Just before the close of 2020, Congress passed a new bill to add protections for healthcare consumers. The bill, named The No Surprises Act, will go into effect in 2022 and was designed to help protect patients from surprise medical bills.

The Problem

When a patient experiences a medical emergency, it can result in hefty medical bills. Even people with health insurance may wind up receiving out-of-network care if they are taken to an emergency room or put in a situation where they have little choice about the type of care they receive.

These bills cause healthcare affordability issues for many people. In fact, a recent KFF poll found that 2 out of 3 people worry about unexpected medical bills.

The No Surprises Act

Starting on the first day of January 2022, health plans will be required to cover out-of-network costs for surprise emergency services. While the bill does include emergency services like air lifts, it does not extend to ground ambulances. The bill also bars out-of-network providers from charging patients more than their in-network provider would charge.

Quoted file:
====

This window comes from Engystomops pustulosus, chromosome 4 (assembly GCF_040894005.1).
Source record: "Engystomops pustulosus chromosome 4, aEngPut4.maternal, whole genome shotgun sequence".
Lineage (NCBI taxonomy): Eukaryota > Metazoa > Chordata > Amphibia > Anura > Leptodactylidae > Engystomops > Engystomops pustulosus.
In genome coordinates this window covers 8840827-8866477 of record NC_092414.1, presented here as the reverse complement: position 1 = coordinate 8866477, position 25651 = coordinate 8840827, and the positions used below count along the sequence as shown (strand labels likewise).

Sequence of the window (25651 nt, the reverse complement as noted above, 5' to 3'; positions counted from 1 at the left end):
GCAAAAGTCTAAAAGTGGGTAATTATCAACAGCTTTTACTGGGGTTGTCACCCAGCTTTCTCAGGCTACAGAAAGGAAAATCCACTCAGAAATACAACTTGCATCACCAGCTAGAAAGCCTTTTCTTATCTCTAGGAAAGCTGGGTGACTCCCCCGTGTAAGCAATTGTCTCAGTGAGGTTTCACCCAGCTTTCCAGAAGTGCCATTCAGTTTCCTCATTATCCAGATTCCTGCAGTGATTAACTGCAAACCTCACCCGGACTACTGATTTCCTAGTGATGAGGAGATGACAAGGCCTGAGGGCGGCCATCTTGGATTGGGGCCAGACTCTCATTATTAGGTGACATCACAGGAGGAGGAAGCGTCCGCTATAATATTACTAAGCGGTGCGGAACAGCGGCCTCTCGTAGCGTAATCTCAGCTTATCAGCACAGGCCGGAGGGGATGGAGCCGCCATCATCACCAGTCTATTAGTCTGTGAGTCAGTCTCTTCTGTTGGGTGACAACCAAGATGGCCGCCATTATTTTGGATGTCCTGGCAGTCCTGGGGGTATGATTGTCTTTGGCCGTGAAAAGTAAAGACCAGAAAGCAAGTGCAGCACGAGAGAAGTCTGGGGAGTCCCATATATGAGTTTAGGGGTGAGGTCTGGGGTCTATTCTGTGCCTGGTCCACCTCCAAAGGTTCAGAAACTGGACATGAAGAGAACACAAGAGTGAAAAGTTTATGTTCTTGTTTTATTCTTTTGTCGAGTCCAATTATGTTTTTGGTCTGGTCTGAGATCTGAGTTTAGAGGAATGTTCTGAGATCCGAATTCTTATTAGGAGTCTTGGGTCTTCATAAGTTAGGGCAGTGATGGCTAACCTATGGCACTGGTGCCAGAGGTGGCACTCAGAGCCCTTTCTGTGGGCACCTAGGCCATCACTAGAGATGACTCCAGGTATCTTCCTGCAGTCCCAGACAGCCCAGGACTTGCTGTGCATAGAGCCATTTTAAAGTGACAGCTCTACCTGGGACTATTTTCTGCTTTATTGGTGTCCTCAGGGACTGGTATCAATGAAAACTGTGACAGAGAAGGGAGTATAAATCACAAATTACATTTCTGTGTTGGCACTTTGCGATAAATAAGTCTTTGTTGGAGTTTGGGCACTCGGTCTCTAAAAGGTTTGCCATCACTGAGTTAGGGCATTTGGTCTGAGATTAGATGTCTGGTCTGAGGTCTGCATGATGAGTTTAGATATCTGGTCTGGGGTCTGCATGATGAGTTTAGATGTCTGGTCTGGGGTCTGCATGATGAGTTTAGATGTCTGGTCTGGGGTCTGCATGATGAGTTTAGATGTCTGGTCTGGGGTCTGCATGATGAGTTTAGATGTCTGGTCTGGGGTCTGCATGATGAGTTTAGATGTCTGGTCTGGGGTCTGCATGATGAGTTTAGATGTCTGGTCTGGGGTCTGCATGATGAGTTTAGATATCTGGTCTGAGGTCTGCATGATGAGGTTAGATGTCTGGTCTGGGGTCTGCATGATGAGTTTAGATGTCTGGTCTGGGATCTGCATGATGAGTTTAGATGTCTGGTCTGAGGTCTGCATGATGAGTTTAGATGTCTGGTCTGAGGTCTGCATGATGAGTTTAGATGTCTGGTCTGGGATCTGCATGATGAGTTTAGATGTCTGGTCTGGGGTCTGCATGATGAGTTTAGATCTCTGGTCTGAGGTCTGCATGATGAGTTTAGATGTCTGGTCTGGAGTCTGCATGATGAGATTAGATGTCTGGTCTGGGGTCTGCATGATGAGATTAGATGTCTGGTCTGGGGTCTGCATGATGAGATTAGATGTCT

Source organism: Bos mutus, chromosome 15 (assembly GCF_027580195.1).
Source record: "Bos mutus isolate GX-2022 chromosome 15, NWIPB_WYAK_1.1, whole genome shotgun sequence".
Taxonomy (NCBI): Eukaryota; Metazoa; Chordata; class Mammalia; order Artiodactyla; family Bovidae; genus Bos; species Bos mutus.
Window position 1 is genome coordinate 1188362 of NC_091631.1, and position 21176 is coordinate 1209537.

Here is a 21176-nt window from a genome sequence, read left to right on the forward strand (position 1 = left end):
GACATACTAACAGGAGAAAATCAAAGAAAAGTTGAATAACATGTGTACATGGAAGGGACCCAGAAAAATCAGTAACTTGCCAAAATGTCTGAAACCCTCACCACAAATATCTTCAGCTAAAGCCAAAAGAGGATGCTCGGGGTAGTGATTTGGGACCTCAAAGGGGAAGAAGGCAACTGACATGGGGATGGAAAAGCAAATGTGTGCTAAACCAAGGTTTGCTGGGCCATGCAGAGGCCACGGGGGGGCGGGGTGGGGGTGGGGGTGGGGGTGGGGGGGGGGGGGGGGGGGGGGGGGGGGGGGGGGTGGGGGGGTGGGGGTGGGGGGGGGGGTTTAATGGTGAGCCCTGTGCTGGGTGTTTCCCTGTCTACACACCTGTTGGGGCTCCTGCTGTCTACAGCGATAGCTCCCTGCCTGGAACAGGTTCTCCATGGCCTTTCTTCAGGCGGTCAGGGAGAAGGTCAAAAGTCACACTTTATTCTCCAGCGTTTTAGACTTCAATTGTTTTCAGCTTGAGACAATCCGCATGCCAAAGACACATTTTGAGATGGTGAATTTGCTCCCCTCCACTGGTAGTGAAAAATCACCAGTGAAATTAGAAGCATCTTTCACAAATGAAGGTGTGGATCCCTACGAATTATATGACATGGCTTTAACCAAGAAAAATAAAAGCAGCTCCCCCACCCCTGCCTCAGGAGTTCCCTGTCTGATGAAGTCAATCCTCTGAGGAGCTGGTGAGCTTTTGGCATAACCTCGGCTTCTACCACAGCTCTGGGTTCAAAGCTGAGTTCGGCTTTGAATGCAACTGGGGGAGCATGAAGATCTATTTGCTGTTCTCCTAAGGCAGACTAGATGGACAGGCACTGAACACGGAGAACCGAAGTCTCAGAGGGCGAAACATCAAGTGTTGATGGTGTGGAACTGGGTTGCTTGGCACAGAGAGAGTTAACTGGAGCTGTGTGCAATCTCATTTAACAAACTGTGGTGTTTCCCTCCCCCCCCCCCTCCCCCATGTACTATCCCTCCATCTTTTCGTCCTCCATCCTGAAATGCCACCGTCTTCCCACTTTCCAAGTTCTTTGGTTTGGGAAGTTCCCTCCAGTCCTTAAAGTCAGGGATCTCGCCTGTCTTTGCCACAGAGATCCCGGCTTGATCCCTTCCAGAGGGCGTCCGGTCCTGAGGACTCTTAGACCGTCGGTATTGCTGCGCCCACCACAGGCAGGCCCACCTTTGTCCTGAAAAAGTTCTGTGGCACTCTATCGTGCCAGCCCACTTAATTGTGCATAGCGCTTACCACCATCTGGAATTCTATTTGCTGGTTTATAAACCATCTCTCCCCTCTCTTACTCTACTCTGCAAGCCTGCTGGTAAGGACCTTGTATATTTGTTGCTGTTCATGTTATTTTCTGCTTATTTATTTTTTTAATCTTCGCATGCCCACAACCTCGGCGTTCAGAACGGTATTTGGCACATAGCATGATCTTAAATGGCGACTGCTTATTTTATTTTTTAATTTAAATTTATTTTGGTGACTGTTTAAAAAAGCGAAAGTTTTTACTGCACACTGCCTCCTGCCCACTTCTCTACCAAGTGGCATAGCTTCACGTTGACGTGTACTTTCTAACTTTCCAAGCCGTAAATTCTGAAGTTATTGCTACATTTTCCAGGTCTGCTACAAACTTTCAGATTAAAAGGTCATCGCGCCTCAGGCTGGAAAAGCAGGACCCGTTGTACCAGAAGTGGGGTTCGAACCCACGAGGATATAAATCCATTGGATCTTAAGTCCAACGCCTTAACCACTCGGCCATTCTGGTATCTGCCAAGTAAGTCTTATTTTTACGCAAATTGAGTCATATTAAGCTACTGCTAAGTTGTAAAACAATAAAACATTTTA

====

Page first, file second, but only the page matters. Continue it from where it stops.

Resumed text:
In certain situations, the No Surprises Act can also apply to nonemergency services. These surprise bills usually come up when an out-of-network expert—like an anesthesiologist—is called in to provide ancillary services. In this case, the patient may not know that the doctor is out-of-network, so the No Surprises Act will require healthcare providers to charge this as an in-network expense.

What is going to change?

The bill covers almost all employee health plans, as well as non-group health insurance plans. For employers, the new law means that they must adopt the new provisions or face federal fines. Penalties for violating the law can reach up to $10,000 per violation.

In addition to covering out-of-network emergency expenses, healthcare providers are also going to be required to provide patients with information about their care in advance. For pre-scheduled appointments, patients will be able to request information about how their care will be provided, as well as an approximate cost estimate. Health plans also must give patients transitional coverage for ongoing care at a provider that has been moved out-of-network.

Implementation Issues

Even as the 2022 deadline approaches, there have been questions about how the new law will be enforced. Although the law does call for stiff penalties and a consumer complaint process, it’s unclear if this will be enough to enforce the law. Consumers are often unaware of the complaint processes open to them.

Got questions about employee benefits and how this new bill might affect you, LBMC Employment Partners is here to help. Contact us today!